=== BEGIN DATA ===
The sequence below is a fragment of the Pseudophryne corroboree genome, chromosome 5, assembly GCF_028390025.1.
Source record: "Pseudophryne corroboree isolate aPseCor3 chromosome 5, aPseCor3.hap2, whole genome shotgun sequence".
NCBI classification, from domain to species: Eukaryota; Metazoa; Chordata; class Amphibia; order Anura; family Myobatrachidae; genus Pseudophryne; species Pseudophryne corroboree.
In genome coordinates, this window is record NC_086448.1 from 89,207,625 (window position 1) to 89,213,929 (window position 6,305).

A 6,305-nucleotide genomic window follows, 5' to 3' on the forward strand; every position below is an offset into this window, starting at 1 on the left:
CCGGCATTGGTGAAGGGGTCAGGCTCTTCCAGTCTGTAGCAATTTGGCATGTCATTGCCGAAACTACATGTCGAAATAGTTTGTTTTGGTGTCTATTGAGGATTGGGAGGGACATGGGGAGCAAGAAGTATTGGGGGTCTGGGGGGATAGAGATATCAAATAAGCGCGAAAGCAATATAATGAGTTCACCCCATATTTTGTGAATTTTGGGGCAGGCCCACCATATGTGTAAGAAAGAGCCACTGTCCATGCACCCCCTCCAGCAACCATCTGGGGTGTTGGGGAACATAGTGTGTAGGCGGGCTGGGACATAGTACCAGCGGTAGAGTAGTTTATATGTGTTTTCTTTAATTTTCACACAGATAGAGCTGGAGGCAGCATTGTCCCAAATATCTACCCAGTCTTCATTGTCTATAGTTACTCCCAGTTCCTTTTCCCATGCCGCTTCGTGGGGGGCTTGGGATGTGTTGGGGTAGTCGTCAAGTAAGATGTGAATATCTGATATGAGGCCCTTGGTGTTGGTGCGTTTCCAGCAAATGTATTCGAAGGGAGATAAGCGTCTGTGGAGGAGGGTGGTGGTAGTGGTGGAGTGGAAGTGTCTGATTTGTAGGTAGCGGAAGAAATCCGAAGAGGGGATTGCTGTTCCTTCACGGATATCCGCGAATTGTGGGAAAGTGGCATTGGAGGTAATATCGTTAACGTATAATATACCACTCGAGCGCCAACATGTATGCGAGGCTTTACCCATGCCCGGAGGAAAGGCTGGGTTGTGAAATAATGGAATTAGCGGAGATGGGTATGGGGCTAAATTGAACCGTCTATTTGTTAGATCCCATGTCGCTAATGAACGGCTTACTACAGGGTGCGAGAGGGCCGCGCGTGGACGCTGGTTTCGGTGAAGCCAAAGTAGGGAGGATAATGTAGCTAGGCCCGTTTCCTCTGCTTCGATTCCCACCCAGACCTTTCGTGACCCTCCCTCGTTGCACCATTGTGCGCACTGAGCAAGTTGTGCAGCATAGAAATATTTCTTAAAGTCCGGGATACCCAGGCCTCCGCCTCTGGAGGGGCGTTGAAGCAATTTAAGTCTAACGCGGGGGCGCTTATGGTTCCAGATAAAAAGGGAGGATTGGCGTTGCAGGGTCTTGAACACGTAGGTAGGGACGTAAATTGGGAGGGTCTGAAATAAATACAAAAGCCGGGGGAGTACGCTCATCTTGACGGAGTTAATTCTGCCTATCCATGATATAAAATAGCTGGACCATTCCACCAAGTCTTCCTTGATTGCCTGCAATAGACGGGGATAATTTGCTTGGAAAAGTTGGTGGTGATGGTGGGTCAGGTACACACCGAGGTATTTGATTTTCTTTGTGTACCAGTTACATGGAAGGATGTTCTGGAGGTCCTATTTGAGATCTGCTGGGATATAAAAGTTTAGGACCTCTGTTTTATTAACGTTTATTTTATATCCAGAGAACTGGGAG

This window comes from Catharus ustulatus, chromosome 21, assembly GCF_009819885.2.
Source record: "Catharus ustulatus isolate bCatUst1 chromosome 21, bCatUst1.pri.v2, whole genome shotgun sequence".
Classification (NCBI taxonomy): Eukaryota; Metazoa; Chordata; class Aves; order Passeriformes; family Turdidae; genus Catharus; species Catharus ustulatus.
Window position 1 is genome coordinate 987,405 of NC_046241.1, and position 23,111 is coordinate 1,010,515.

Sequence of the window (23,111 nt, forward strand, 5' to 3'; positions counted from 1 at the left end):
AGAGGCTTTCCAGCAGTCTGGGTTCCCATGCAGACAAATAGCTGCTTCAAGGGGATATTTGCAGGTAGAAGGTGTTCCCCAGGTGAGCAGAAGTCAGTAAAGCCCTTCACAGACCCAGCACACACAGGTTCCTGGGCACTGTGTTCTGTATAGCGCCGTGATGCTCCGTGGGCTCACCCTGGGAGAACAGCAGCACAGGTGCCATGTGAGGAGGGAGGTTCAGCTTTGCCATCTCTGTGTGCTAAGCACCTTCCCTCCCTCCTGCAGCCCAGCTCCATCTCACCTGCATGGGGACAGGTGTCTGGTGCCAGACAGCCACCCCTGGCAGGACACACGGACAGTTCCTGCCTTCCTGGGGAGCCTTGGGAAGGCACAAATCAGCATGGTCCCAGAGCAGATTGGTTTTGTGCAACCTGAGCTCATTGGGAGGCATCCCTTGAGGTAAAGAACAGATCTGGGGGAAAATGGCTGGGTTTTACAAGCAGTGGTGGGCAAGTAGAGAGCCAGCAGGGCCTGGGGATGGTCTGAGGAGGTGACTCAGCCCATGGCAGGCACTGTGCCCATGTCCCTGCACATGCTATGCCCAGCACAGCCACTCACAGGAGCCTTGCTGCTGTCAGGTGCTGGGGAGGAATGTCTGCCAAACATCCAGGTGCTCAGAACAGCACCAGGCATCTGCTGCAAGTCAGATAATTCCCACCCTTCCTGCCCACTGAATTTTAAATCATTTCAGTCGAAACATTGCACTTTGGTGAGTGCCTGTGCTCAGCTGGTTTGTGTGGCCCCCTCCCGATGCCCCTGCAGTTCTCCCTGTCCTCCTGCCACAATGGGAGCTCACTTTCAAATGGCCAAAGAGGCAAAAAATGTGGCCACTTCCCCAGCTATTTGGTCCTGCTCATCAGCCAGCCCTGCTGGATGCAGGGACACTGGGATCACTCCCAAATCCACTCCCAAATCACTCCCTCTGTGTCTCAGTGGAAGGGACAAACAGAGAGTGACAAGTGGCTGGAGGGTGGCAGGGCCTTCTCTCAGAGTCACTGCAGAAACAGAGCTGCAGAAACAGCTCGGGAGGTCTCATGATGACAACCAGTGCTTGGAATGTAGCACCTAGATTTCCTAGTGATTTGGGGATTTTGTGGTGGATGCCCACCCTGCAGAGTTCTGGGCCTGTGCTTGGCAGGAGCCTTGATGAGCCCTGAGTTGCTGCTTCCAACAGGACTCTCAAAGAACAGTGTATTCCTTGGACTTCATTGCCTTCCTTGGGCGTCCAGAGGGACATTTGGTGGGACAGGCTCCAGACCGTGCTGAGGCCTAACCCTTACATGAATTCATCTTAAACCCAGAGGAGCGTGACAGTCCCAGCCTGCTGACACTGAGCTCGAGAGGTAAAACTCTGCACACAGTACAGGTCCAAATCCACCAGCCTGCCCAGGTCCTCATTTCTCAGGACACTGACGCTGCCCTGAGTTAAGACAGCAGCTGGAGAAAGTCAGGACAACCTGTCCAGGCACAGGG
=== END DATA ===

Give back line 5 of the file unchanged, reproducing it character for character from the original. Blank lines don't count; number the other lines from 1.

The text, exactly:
A 6,305-nucleotide genomic window follows, 5' to 3' on the forward strand; every position below is an offset into this window, starting at 1 on the left: